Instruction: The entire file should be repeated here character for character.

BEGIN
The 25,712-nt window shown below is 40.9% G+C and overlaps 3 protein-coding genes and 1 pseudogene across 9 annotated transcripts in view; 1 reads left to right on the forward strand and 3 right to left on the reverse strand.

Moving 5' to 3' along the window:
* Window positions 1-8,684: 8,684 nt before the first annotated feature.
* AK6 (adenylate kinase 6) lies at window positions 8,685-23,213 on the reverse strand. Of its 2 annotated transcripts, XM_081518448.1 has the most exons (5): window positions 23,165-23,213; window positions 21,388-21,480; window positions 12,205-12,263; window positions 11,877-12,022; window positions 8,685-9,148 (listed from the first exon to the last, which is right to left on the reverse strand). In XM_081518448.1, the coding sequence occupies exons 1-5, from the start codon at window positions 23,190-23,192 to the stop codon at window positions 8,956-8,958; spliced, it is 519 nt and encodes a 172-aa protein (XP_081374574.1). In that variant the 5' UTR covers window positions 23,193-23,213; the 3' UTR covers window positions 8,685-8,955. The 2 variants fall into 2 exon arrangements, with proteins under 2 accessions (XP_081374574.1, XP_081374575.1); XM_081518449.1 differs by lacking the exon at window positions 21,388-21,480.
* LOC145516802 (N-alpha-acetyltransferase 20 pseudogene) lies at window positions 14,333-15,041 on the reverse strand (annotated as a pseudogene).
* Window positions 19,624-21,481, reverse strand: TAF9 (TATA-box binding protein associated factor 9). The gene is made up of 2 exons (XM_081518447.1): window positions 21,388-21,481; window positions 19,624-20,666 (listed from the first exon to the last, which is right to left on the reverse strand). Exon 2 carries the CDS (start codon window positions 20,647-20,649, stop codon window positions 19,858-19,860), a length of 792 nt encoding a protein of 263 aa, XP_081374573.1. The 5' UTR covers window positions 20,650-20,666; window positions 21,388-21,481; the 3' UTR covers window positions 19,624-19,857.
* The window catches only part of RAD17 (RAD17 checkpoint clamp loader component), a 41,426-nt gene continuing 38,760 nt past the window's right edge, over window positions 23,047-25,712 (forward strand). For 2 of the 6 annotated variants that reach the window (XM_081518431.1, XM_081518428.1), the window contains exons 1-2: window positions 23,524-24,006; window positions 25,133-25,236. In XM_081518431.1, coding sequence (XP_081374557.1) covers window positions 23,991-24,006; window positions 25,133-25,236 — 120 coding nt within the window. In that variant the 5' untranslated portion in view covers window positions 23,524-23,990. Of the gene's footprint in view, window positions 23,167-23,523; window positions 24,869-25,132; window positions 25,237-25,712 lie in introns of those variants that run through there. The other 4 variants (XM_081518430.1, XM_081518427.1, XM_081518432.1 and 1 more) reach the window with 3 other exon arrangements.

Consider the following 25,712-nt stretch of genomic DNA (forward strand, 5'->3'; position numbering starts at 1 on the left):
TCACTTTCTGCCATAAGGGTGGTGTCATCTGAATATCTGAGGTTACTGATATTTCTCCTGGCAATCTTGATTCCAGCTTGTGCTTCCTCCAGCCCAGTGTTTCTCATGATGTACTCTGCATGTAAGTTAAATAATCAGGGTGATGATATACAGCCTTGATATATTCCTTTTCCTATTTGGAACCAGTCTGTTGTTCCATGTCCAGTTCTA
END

The 25,712-nt window shown below is 40.9% G+C and overlaps 3 protein-coding genes and 1 pseudogene across 9 annotated transcripts in view; 1 reads left to right on the forward strand and 3 right to left on the reverse strand.

Moving 5' to 3' along the window:
* Window positions 1-8,684: 8,684 nt before the first annotated feature.
* AK6 (adenylate kinase 6) lies at window positions 8,685-23,213 on the reverse strand. Of its 2 annotated transcripts, XM_081518448.1 has the most exons (5): window positions 23,165-23,213; window positions 21,388-21,480; window positions 12,205-12,263; window positions 11,877-12,022; window positions 8,685-9,148 (listed from the first exon to the last, which is right to left on the reverse strand). In XM_081518448.1, the coding sequence occupies exons 1-5, from the start codon at window positions 23,190-23,192 to the stop codon at window positions 8,956-8,958; spliced, it is 519 nt and encodes a 172-aa protein (XP_081374574.1). In that variant the 5' UTR covers window positions 23,193-23,213; the 3' UTR covers window positions 8,685-8,955. The 2 variants fall into 2 exon arrangements, with proteins under 2 accessions (XP_081374574.1, XP_081374575.1); XM_081518449.1 differs by lacking the exon at window positions 21,388-21,480.
* LOC145516802 (N-alpha-acetyltransferase 20 pseudogene) lies at window positions 14,333-15,041 on the reverse strand (annotated as a pseudogene).
* Window positions 19,624-21,481, reverse strand: TAF9 (TATA-box binding protein associated factor 9). The gene is made up of 2 exons (XM_081518447.1): window positions 21,388-21,481; window positions 19,624-20,666 (listed from the first exon to the last, which is right to left on the reverse strand). Exon 2 carries the CDS (start codon window positions 20,647-20,649, stop codon window positions 19,858-19,860), a length of 792 nt encoding a protein of 263 aa, XP_081374573.1. The 5' UTR covers window positions 20,650-20,666; window positions 21,388-21,481; the 3' UTR covers window positions 19,624-19,857.
* The window catches only part of RAD17 (RAD17 checkpoint clamp loader component), a 41,426-nt gene continuing 38,760 nt past the window's right edge, over window positions 23,047-25,712 (forward strand). For 2 of the 6 annotated variants that reach the window (XM_081518431.1, XM_081518428.1), the window contains exons 1-2: window positions 23,524-24,006; window positions 25,133-25,236. In XM_081518431.1, coding sequence (XP_081374557.1) covers window positions 23,991-24,006; window positions 25,133-25,236 — 120 coding nt within the window. In that variant the 5' untranslated portion in view covers window positions 23,524-23,990. Of the gene's footprint in view, window positions 23,167-23,523; window positions 24,869-25,132; window positions 25,237-25,712 lie in introns of those variants that run through there. The other 4 variants (XM_081518430.1, XM_081518427.1, XM_081518432.1 and 1 more) reach the window with 3 other exon arrangements.

Consider the following 25,712-nt stretch of genomic DNA (forward strand, 5'->3'; position numbering starts at 1 on the left):
TCACTTTCTGCCATAAGGGTGGTGTCATCTGAATATCTGAGGTTACTGATATTTCTCCTGGCAATCTTGATTCCAGCTTGTGCTTCCTCCAGCCCAGTGTTTCTCATGATGTACTCTGCATGTAAGTTAAATAATCAGGGTGATGATATACAGCCTTGATATATTCCTTTTCCTATTTGGAACCAGTCTGTTGTTCCATGTCCAGTTCTA